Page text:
Our very funny guide at the winery told us that Beringer White Zinfandel was a “first husband wine” — it needs to be used up while it’s still young and fresh. And then move on to a more mature vintage.
I didn’t say it; don’t shoot the messenger. You have to admit it made you giggle, though.
Apparently I’m okay with it, too. As I type, I’m drinking some of that lonely little bottle as inspiration for this post. 🙂 And darling husband is still on his first wife, 30 years later.
It’s still kind of hard for me to wrap my arms around the fact that I’m actually giving European travel advice — just call me Rickie Steves! I waited for many years for my European shot and it has been everything I hoped it would be. Both of my kids went to Europe twice before I got my chance — and I don’t regret sending them — but I’ve been taking advantage of being an empty nester for the last few years. Viva England and France (to mix my languages)!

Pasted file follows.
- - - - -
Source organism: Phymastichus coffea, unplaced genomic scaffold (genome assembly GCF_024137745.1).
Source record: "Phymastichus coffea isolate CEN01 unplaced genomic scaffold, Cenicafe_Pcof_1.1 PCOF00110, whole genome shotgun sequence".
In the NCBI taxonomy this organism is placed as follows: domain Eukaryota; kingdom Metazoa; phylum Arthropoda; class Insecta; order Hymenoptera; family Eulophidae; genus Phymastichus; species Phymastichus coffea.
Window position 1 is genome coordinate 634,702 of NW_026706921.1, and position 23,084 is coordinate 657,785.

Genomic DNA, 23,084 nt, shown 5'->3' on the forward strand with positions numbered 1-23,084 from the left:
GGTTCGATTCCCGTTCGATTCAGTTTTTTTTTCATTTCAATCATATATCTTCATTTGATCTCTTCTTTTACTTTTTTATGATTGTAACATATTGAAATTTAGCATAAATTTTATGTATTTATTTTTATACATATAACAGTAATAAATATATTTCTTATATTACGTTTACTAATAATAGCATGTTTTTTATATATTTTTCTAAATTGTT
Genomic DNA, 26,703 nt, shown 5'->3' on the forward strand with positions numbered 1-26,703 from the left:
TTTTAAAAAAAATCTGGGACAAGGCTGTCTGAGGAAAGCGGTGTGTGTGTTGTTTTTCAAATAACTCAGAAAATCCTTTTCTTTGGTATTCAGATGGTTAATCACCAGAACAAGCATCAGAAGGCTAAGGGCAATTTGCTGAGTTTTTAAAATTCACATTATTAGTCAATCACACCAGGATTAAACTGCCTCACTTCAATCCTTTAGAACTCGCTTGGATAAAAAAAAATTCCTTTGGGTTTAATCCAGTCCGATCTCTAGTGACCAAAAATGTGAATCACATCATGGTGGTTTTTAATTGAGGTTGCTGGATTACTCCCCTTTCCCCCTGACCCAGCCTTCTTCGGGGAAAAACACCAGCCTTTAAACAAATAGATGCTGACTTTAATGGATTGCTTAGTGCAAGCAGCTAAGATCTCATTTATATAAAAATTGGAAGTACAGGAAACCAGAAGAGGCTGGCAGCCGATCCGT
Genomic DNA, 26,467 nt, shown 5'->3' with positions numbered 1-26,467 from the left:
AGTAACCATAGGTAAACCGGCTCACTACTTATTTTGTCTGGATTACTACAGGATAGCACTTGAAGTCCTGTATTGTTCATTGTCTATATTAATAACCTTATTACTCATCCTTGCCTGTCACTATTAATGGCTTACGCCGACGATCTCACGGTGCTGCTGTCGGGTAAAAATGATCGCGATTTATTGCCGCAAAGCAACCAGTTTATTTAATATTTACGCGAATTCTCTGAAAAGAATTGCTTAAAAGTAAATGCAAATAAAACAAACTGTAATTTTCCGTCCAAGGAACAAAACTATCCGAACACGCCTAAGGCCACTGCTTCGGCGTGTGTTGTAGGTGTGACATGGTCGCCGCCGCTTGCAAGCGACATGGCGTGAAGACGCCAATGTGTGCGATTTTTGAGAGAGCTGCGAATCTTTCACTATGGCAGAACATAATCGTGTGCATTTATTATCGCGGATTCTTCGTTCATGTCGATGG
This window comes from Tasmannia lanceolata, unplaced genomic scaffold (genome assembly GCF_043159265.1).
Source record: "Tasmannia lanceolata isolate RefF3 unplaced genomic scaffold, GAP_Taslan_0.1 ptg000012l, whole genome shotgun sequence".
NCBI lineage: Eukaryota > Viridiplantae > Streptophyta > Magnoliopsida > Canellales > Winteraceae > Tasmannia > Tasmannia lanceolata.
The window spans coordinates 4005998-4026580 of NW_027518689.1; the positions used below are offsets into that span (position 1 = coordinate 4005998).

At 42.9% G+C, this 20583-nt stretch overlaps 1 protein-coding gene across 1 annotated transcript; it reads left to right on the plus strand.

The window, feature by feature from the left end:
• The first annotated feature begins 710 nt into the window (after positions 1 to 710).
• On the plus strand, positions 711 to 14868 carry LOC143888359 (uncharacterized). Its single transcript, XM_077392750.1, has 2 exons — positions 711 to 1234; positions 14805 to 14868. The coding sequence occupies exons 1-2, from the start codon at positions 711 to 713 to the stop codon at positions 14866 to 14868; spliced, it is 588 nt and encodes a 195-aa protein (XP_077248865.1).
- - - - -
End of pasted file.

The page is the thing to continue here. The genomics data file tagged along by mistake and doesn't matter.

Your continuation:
I just had to show you why one doesn’t want to throw one’s laundry on the floor when one is staying in a ritzy London flat. We managed to score this fabulous apartment at the Sloane Club (wait for it to load; it’s worth it) because the studio we actually booked was being renovated and we got the duplexed one bedroom (that’s an understatement) for the same price.
This was our closet, the home of our dirty laundry. And yes, that’s a trouser press in the right corner. Gosh darn it, I love England — all I need is Jeeves.
After having been to England three times and France once in the last three years, my advice is to pack some laundry equipment.